January 28, 2017

Chinese New Year, 2017 ~ Year of the Fire Rooster












iPhone photos by Styrous®




papercut in window with the character written in 100 different ways  

When displayed as a Chinese ideograph, is often displayed upside-down on diagonal red squares. The reasoning is based on a wordplay: in nearly all varieties of Chinese: the words for "upside-down" (倒, Pinyin: dào) and "to arrive" (到, Pinyin: dào) are homophonous. Therefore, the phrase an "upside-down " sounds nearly identical to the phrase "Good luck arrives". Pasting the character upside-down on a door or doorpost thus translates into a wish for prosperity to descend upon a dwelling.     

Today is the start of the Chinese New Year which is also also known as the "Spring Festival" (simplified Chinese 春节; traditional Chinese 春節; Pinyin: Chūn Jié) in modern Mainland China

The Chinese calendar is lunisolar. Celebrations traditionally run from the evening preceding the first day, to the Lantern Festival on the 15th day of the first calendar month. The first day of the New Year falls on the new moon between 21 January and 20 February. In 2017, the first day of the Chinese New Year is on Saturday, January 28, initiating the year of the Rooster.   

The Rooster (simplified Chinese: ; traditional Chinese: /) is one of the 12-year cycle of animals which appear in the Chinese zodiac (and similar zodiacal systems) related to the Chinese calendar. The Year of the Rooster is represented by the Earthly Branch character . The name is also translated into English as Cock or Chicken. Rooster is the only bird included in the Chinese zodiac. However, the Chinese term is more generic, as it applies to barnyard fowl of either sex.     

Traditionally, the festival was a time to honor deities as well as ancestors. It is also traditional for every family to thoroughly cleanse the house, in order to sweep away any ill-fortune and to make way for good incoming luck. Windows and doors will be decorated with red color paper-cuts and couplets with popular themes of "good fortune" or "happiness" ( (About this sound , Unicode U+798F) ), "wealth", and "longevity".        


 
9th Street, Oakland 



According to tales and legends, the beginning of the Chinese New Year started with a mythical beast called the Nian. Nian would eat villagers, especially children. One year, all the villagers decided to hide from the beast. An old man appeared before the villagers and said that he's going to stay the night, and decided to get revenge on the Nian. The villagers thought he was insane. The old man put red papers up and set off firecrackers. The day after, the villagers came back to their town to see that nothing was destroyed. They assumed that the old man was a deity who came to save them. The villagers then understood that the Nian was afraid of the color red and loud noises. When the New Year was about to come, the villagers would wear red clothes, hang red lanterns, and red spring scrolls on windows and doors. People also used firecrackers to frighten away the Nian. From then on, Nian never came to the village again. The Nian was eventually captured by Hongjun Laozu, an ancient Taoist monk. The Nian became Hongjun Laozu's mount.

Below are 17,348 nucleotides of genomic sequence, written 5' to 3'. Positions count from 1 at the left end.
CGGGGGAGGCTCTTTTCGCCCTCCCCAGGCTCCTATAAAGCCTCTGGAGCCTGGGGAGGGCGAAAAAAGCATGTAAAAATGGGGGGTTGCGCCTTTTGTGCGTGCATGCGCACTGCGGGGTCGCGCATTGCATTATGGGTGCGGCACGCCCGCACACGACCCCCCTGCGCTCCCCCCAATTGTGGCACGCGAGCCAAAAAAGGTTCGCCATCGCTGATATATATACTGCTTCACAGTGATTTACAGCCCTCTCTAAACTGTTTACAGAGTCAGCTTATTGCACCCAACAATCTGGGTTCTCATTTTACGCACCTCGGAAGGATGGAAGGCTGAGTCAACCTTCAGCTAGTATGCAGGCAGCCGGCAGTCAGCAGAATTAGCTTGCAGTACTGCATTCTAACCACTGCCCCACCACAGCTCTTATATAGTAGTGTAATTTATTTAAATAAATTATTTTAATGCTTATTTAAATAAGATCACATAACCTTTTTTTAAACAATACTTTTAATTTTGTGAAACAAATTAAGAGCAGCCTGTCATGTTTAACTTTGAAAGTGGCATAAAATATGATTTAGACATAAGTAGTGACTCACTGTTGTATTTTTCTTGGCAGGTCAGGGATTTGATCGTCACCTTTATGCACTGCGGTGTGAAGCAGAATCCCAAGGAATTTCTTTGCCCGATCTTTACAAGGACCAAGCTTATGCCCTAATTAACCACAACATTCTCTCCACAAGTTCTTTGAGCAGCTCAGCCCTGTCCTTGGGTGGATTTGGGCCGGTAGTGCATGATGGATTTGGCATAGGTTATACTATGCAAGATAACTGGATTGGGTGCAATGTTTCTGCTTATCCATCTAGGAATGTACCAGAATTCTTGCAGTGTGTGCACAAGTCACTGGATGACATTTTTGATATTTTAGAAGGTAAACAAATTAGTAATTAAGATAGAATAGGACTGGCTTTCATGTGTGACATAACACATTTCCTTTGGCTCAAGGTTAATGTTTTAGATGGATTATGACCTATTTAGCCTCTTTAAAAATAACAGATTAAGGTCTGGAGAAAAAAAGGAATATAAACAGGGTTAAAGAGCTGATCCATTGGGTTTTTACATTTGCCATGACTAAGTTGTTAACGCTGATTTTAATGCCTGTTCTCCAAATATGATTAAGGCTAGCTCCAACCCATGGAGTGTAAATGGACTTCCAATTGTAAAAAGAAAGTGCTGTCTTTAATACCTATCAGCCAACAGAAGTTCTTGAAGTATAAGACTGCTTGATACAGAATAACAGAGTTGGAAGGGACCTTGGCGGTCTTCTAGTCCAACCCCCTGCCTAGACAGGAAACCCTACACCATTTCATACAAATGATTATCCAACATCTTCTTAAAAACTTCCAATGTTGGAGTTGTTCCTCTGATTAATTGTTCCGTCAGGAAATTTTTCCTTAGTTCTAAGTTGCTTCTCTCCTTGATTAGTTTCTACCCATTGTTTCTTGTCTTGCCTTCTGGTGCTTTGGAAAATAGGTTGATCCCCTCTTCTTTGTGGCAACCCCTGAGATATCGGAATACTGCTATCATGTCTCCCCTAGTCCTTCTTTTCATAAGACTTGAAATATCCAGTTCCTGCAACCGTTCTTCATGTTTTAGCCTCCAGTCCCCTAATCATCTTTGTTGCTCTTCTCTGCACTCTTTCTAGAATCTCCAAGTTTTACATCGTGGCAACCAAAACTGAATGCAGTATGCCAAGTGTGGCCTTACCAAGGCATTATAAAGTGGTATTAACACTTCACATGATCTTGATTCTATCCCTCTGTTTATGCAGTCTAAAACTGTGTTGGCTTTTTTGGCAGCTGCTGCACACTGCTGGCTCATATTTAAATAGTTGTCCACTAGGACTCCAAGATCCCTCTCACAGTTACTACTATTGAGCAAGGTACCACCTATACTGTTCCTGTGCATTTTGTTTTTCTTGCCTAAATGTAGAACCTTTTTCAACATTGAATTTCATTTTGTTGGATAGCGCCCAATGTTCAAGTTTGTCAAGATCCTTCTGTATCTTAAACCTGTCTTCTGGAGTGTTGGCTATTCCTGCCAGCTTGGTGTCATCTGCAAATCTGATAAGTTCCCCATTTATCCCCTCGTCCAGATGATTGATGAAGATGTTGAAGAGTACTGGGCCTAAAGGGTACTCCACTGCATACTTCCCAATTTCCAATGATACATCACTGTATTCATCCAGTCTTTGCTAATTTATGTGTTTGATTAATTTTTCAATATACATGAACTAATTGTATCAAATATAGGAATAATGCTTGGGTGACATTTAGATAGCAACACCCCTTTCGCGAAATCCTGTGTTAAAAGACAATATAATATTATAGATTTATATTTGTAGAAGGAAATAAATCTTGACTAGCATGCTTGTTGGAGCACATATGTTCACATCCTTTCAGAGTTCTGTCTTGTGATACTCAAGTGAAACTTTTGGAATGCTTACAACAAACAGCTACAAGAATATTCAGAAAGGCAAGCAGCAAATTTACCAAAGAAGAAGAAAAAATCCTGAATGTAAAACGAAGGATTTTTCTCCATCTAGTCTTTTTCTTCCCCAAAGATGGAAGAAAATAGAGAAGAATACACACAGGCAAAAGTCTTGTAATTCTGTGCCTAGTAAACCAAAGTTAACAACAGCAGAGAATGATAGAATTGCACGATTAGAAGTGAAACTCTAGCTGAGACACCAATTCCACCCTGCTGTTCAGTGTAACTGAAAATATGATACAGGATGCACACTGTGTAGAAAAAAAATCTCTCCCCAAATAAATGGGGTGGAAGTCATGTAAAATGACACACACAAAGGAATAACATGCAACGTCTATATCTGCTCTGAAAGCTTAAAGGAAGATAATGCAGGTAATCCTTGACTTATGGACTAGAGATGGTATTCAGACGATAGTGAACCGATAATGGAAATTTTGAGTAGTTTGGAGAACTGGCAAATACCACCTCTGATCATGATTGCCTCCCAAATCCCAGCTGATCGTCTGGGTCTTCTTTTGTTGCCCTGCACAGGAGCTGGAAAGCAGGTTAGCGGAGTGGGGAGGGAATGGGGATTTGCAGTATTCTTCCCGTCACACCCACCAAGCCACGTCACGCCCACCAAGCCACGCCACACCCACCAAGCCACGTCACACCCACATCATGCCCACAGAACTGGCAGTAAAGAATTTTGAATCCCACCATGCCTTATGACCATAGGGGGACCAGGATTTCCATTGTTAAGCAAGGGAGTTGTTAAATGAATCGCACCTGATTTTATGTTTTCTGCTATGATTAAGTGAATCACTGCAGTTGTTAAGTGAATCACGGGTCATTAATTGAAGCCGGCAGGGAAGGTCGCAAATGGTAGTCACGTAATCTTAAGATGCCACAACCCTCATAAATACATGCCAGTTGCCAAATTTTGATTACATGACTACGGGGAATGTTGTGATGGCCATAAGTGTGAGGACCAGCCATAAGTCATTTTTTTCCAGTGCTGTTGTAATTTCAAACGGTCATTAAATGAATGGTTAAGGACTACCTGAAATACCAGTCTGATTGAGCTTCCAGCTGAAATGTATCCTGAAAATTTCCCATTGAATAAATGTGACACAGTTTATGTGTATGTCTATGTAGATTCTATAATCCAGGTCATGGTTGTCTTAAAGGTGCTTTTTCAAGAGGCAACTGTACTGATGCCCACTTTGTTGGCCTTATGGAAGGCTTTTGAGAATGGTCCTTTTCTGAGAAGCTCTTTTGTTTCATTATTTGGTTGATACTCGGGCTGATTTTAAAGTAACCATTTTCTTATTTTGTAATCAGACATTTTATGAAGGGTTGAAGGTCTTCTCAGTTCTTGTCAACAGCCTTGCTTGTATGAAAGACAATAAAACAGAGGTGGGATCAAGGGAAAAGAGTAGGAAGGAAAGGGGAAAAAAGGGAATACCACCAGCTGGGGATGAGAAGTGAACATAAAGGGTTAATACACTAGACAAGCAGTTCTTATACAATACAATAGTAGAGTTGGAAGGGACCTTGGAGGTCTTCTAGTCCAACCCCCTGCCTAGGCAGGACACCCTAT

Hongjun Laozu with the Nian 



Most importantly, the first day of the Chinese New Year is a time to honor one's elders and families visit the oldest and most senior members of their extended families, usually their parents, grandparents and great-grandparents. What a marvelous culture! 







Gung Hai Fat Choi!







Styrous® ~ Saturday, January 28, 2017


   
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4 comments:

  1. Very interesting post. Happy New Year!

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  2. That was a rather informative post. This past weekend our daughters' godfather was jokingly telling his wife that this was the year of the chicken not realizing that the Chinese didn't distinguish between male of female fowl. Loved the story about Nian and the reason why red is the color for the New Year. When did you take the picture of 9th Street in Oakland? Thank you for taking the time to enlighten us. Much love ❤️ Anita

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  3. Thanks, Anita, both photos were shot 5 days ago on January 27.

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